If you pay down a large amount earlier, subsequent principals will be recomputed. The total owed capital is reduced, and thus the due interest. Depending on the loan contract, you can either reduce the duration of the debt, but keep principals constant, or reduce principal amount but keeping the same duration.

In the end, you will save interests unless you have some down-payment fees.

If, conversely, your loan is computed over the full owed money (borrowed capital + interest, divided by installments), then you won't be saving any interest and you should invest the extra money you own to get additional money.

  • I could use the explanation for the symbols in the equation...
    – lvella
    Jan 20, 2021 at 13:41
  • 1
    @Ivella r=repayment amount, i=rate of interest (period appropriate of course), C=Capital, and n=number of repayment periods
    – illustro
    Jan 20, 2021 at 17:33
  • @illustro I thank you for providing the information I forgot Jan 20, 2021 at 19:05
  • @usr-local-ΕΨΗΕΛΩΝ not a problem. It would be good if you could include them in the answer, as comments are generally quite ethereal on stackexchange
    – illustro
    Jan 20, 2021 at 22:50
  • Maybe the French system is different, but in the English I know the "principal" part of the payment is the part you've labeled "Capital". That is, the "principal" part of the payment is the part that reduces the remaining balance on the loan. Added to that is interest.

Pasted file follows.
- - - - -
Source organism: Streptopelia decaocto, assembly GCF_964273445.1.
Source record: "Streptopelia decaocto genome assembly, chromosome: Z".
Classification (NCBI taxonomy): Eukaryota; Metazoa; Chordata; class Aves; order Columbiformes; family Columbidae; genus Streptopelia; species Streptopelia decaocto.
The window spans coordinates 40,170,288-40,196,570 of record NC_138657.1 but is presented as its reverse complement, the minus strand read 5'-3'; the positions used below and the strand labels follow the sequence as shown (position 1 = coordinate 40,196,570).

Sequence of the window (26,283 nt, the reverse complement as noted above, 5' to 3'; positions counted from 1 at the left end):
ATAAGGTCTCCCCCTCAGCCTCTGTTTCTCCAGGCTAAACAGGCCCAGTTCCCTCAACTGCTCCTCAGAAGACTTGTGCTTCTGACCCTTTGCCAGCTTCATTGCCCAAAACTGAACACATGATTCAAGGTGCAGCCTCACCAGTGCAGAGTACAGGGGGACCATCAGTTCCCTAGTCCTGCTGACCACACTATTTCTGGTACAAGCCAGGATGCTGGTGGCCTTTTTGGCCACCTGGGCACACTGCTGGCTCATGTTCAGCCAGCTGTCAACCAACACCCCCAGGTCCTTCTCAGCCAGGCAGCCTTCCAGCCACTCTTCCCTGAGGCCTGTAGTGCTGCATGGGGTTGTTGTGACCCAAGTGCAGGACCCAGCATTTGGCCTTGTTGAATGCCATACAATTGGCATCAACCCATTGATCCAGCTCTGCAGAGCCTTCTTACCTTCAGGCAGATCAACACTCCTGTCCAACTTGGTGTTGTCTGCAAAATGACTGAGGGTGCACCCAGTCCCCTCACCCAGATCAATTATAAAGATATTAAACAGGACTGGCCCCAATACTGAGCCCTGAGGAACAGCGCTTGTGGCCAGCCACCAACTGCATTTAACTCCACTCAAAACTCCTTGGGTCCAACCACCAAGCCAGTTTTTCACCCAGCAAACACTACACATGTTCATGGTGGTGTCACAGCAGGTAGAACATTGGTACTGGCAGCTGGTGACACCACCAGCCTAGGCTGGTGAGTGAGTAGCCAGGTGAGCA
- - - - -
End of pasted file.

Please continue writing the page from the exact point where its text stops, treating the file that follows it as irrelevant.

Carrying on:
– Phil Frost
    Jan 22, 2021 at 15:07

I am a bit surprised by the other answers that assert that early payments can only reduce the term, but not the cost of each payment.

This is not true, at least in Japan. I have a mortgage and a car loan (with different banks), and both let me make early payments. In both cases, they let me choose how to apply my payment: whether to lower the monthly payment, or reduce the amount of payments.

Also, these loans specified that they allow early payments without penalty, which most likely means there are other loans that impose a penalty.

Just like everybody else said, please check the terms of your loan, to get an authoritative answer. Alternatively, contact the customer support department, and ask them!

As for whether or not to actually make early payments, you should consider, among others:

  • The loan interest rate
  • How much you think you can put your money to grow if you hadn't paid the debt early
  • The depreciation or appreciation of the item you are getting with your loan